Kerry a ‘hero’; Bush a ‘fraud’
Throughout the convention, speaker after speaker had reminded delegates of Kerry’s service in Vietnam, a theme that was culminated when he was joined on the podium by several of his former Navy crewmates.

He was introduced by former Sen. Max Cleland of Georgia, who lost three limbs in Vietnam. Cleland emotionally described Kerry as “an authentic American hero” who had “never let me down.”

Retired Gen. Wesley Clark, whom Kerry defeated for the presidential nomination, made the other half of the Democrats’ military case against Bush. Clark brought the crowd to its feet earlier in the evening with a hard-edged address in which he denounced the president from the perspective of a career soldier.

In particular, Clark accused Bush of acting as though the Republicans had “a monopoly on the best defense of our nation.” By doing so, he said, Bush was “committing a fraud on the American people.”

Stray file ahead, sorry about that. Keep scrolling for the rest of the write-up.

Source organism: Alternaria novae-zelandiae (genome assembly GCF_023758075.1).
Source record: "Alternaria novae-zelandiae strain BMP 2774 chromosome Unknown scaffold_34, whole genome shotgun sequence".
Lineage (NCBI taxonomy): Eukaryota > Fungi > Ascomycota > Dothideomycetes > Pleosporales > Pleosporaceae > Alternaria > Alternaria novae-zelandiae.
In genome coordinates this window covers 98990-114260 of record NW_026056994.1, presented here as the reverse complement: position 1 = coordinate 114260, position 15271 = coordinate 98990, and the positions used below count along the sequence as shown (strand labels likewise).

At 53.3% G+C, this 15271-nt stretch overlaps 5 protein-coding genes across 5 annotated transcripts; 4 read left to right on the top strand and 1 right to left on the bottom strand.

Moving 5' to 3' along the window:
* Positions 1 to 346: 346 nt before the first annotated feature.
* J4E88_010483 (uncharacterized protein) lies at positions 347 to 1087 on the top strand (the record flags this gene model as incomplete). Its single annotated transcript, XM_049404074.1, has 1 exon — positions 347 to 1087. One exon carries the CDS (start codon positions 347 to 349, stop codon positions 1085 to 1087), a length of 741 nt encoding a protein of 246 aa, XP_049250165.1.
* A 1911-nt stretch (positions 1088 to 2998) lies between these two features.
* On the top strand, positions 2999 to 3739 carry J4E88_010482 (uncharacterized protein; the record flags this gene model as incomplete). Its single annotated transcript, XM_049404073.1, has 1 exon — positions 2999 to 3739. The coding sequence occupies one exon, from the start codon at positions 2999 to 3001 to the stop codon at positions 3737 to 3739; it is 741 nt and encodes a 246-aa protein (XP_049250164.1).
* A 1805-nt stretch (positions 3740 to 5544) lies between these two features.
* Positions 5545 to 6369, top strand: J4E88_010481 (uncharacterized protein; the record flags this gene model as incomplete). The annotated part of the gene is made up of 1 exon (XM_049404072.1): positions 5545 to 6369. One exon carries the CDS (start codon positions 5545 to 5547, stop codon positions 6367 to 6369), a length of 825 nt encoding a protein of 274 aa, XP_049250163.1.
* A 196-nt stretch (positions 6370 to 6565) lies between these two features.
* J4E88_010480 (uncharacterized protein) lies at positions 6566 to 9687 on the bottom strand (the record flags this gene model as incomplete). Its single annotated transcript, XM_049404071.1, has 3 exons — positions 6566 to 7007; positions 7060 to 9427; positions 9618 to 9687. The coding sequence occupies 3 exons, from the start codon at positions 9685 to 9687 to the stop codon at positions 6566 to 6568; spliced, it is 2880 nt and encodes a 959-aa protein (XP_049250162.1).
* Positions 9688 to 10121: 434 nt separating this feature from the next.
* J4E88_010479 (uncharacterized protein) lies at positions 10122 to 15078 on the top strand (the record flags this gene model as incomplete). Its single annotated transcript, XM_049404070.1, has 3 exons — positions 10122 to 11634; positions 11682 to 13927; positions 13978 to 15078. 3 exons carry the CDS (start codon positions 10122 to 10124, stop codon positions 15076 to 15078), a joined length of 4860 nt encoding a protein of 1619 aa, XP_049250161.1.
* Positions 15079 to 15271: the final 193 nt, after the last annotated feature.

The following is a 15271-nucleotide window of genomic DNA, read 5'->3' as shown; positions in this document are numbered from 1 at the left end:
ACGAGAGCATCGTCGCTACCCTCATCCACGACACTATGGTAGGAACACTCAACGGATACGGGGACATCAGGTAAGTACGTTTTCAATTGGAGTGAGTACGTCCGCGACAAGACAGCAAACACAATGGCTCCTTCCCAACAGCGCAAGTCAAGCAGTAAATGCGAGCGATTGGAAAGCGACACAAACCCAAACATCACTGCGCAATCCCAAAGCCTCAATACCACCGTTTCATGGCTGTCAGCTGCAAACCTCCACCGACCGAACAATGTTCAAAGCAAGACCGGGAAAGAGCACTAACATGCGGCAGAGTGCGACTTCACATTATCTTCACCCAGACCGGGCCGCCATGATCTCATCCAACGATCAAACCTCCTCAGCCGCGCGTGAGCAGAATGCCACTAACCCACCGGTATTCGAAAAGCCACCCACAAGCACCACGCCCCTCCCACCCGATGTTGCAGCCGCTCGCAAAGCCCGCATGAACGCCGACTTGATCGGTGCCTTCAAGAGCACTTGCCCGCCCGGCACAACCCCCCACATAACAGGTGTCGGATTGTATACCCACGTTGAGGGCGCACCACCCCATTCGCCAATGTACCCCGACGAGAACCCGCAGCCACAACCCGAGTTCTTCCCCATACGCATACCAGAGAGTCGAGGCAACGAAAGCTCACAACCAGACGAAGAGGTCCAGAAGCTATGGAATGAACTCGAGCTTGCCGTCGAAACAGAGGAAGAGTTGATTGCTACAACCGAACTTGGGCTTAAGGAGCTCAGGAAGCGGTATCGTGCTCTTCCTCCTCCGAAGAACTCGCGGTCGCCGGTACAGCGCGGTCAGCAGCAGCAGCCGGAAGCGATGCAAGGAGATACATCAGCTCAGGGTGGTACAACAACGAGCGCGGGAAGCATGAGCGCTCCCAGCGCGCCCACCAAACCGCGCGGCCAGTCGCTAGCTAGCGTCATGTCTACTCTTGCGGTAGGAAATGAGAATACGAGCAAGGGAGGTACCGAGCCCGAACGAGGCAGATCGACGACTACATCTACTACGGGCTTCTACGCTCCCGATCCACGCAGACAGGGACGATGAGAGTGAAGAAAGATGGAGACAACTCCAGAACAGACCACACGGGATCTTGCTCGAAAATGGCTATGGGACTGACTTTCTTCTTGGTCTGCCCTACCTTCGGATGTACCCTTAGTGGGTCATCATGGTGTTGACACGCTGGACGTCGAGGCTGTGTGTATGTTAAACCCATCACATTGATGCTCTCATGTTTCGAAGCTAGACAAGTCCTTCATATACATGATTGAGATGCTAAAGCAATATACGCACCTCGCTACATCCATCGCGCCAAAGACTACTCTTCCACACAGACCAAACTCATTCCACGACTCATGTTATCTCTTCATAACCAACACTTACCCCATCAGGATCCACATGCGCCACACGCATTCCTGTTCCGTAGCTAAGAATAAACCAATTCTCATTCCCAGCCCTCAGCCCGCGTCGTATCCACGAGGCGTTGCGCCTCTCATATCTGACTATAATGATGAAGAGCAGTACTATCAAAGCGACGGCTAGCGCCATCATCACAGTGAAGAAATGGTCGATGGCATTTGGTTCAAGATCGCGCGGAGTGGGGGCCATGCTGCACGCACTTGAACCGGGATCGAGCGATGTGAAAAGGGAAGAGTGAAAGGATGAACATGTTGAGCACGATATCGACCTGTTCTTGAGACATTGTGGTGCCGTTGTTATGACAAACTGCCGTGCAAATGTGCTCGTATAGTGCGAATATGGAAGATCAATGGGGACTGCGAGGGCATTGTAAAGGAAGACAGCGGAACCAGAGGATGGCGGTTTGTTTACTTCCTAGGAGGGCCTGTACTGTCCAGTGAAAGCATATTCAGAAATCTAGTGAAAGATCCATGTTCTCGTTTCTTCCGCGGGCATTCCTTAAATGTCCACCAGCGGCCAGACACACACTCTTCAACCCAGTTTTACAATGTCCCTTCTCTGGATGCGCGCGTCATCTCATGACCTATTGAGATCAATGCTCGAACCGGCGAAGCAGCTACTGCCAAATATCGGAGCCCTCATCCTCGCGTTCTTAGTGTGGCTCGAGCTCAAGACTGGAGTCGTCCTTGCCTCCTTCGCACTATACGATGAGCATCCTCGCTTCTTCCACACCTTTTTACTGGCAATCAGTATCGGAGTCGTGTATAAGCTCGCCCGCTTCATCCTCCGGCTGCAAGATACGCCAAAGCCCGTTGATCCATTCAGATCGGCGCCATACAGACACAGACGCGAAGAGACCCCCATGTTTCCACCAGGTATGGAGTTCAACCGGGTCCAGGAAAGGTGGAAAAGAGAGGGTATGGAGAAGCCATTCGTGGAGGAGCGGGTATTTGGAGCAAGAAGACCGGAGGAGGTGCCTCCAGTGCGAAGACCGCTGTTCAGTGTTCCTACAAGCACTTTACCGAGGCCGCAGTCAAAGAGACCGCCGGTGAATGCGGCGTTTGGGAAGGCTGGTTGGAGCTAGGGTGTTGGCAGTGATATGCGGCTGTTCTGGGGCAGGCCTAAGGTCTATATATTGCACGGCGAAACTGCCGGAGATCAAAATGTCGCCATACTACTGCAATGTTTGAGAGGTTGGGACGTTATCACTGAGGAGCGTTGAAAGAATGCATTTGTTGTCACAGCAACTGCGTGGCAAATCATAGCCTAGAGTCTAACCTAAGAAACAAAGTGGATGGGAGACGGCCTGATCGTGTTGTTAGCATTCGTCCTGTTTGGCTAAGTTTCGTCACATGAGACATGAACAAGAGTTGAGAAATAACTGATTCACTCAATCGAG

“Enough is enough,” Clark said. “A safe America — a just America — that’s what we want; that’s what we need.”

‘Help is on the way’
Speaking from the perspective of a decorated veteran, Kerry argued that Bush had cynically led the United States into war in Iraq on false pretenses.

“Saying there are weapons of mass destruction in Iraq doesn’t make it so,” Kerry said. “Saying we can fight a war on the cheap doesn’t make it so. And proclaiming ‘mission accomplished’ certainly doesn’t make it so.”

Kerry accused Bush of letting the military wither even as it was fighting a deadly war thousands of miles away.

“We will add 40,000 active-duty troops, not in Iraq, but to strengthen American forces that are now overstretched, overextended and under pressure,” he said, specifically criticizing the administration for recalling National Guard members and reservists to active duty after they had completed their presumed commitments, a practice he denounced as “the backdoor draft.”

“On my first day in office, I will send a message to every man and woman in our armed forces: You will never be asked to fight a war without a plan to win the peace,” he said.